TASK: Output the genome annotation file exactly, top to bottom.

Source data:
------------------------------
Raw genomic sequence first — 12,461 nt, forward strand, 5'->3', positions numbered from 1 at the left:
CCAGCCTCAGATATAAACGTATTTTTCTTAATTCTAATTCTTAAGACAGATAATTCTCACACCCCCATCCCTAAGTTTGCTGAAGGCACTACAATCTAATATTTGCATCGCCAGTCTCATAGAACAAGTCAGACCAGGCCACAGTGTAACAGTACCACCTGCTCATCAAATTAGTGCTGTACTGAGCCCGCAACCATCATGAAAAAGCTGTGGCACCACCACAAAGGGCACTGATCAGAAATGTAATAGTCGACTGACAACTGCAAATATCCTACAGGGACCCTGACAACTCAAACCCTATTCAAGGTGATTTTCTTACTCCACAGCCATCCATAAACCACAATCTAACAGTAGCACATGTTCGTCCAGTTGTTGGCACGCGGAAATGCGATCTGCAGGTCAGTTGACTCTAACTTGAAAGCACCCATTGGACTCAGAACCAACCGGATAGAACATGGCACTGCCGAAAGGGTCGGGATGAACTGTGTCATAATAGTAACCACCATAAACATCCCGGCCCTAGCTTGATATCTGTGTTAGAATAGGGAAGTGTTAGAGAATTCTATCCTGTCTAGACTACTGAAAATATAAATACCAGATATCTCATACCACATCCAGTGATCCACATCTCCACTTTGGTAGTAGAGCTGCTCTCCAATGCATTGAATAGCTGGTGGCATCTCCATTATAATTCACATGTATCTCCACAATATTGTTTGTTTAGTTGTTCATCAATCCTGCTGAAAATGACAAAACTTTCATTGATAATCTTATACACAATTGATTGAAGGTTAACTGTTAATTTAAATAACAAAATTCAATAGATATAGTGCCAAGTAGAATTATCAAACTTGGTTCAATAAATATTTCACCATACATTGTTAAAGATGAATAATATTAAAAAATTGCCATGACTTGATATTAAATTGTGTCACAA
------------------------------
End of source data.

Raw genomic sequence first — 12,461 nt, forward strand, 5'->3', positions numbered from 1 at the left:
CCAGCCTCAGATATAAACGTATTTTTCTTAATTCTAATTCTTAAGACAGATAATTCTCACACCCCCATCCCTAAGTTTGCTGAAGGCACTACAATCTAATATTTGCATCGCCAGTCTCATAGAACAAGTCAGACCAGGCCACAGTGTAACAGTACCACCTGCTCATCAAATTAGTGCTGTACTGAGCCCGCAACCATCATGAAAAAGCTGTGGCACCACCACAAAGGGCACTGATCAGAAATGTAATAGTCGACTGACAACTGCAAATATCCTACAGGGACCCTGACAACTCAAACCCTATTCAAGGTGATTTTCTTACTCCACAGCCATCCATAAACCACAATCTAACAGTAGCACATGTTCGTCCAGTTGTTGGCACGCGGAAATGCGATCTGCAGGTCAGTTGACTCTAACTTGAAAGCACCCATTGGACTCAGAACCAACCGGATAGAACATGGCACTGCCGAAAGGGTCGGGATGAACTGTGTCATAATAGTAACCACCATAAACATCCCGGCCCTAGCTTGATATCTGTGTTAGAATAGGGAAGTGTTAGAGAATTCTATCCTGTCTAGACTACTGAAAATATAAATACCAGATATCTCATACCACATCCAGTGATCCACATCTCCACTTTGGTAGTAGAGCTGCTCTCCAATGCATTGAATAGCTGGTGGCATCTCCATTATAATTCACATGTATCTCCACAATATTGTTTGTTTAGTTGTTCATCAATCCTGCTGAAAATGACAAAACTTTCATTGATAATCTTATACACAATTGATTGAAGGTTAACTGTTAATTTAAATAACAAAATTCAATAGATATAGTGCCAAGTAGAATTATCAAACTTGGTTCAATAAATATTTCACCATACATTGTTAAAGATGAATAATATTAAAAAATTGCCATGACTTGATATTAAATTGTGTCACAA